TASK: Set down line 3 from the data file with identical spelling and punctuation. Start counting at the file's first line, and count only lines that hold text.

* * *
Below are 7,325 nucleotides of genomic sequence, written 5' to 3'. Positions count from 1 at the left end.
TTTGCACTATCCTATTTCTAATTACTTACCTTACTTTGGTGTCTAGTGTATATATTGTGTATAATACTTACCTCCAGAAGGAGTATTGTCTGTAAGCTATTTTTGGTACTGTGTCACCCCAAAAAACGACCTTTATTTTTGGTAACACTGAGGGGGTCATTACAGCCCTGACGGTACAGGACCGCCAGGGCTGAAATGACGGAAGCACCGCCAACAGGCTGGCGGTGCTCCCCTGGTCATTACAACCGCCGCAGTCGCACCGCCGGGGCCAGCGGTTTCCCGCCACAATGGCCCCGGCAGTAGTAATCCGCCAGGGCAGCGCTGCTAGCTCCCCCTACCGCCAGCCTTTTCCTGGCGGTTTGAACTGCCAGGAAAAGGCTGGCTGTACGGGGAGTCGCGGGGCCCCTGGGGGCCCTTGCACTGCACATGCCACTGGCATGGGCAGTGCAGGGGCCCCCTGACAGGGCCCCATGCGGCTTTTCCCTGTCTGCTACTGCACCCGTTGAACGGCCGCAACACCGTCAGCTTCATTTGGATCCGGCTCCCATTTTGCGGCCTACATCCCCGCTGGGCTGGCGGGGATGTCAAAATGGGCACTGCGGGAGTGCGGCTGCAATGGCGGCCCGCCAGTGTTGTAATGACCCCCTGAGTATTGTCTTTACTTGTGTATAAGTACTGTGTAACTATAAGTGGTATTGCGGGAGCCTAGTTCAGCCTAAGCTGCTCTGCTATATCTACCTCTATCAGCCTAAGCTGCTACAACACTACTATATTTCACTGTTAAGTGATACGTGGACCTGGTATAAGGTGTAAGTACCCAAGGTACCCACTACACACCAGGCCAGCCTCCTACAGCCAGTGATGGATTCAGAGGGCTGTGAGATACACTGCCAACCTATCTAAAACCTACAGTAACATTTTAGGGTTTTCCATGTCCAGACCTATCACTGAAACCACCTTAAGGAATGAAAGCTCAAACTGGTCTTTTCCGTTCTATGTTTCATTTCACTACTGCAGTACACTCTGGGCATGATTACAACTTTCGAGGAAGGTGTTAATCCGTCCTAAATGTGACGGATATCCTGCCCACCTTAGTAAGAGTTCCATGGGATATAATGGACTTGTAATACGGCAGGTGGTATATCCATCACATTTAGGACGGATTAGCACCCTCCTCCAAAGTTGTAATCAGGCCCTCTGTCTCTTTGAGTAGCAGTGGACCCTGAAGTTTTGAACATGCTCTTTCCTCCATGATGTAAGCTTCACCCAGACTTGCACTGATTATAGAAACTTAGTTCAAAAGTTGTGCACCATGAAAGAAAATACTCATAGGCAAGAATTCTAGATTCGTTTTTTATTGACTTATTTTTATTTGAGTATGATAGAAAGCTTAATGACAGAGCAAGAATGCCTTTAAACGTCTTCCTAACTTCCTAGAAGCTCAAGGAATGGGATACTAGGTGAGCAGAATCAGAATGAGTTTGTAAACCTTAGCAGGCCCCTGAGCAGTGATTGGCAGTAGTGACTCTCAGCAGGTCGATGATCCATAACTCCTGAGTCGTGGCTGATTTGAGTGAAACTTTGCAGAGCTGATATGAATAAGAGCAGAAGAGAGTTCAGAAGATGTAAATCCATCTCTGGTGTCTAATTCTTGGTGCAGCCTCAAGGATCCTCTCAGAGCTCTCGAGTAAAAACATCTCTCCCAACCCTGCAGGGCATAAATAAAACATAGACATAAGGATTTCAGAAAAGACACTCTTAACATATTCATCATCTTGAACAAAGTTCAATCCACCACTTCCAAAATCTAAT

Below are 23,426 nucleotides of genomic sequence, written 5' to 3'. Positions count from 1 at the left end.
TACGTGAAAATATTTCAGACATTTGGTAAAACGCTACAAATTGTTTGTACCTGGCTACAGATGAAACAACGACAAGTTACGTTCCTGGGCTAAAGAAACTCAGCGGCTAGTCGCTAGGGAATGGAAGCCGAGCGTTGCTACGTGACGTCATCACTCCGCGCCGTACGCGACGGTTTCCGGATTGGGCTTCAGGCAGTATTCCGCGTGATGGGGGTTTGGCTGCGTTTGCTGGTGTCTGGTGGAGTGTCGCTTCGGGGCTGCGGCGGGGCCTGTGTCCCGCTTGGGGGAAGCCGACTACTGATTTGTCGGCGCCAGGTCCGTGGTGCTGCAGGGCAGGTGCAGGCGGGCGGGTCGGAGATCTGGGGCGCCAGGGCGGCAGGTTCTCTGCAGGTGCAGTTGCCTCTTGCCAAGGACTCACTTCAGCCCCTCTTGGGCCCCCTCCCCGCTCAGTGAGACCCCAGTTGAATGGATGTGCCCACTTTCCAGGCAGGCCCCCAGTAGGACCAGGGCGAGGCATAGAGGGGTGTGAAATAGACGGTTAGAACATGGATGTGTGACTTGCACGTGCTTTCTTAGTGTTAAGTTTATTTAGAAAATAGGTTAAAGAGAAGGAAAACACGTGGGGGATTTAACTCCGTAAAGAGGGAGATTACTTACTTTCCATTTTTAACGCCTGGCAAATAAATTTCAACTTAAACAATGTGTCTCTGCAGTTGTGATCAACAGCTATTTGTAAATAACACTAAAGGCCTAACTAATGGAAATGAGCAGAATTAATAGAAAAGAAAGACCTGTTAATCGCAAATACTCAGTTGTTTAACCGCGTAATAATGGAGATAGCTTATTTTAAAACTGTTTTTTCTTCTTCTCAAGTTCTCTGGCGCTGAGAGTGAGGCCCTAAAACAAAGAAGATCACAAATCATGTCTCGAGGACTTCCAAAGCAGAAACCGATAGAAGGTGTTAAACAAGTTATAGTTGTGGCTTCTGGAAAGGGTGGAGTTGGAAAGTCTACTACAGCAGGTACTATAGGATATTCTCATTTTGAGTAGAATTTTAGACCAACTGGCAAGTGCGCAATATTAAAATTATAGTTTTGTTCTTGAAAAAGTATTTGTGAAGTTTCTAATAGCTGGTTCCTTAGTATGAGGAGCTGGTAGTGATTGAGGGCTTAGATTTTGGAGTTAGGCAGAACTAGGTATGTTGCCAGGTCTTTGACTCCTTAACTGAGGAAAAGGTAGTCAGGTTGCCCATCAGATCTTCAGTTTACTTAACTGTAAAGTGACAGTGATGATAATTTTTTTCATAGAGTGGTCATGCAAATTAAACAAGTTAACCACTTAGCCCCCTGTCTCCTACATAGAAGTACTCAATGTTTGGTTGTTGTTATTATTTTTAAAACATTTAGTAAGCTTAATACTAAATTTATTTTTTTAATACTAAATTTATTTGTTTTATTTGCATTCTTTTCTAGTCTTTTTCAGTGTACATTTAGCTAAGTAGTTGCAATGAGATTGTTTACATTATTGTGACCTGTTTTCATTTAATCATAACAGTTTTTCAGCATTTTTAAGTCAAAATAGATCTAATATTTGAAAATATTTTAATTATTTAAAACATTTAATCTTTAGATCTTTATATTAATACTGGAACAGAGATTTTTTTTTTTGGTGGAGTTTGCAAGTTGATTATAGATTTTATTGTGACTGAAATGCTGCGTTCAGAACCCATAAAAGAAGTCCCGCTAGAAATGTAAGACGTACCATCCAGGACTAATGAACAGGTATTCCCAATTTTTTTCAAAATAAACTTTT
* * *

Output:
Below are 23,426 nucleotides of genomic sequence, written 5' to 3'. Positions count from 1 at the left end.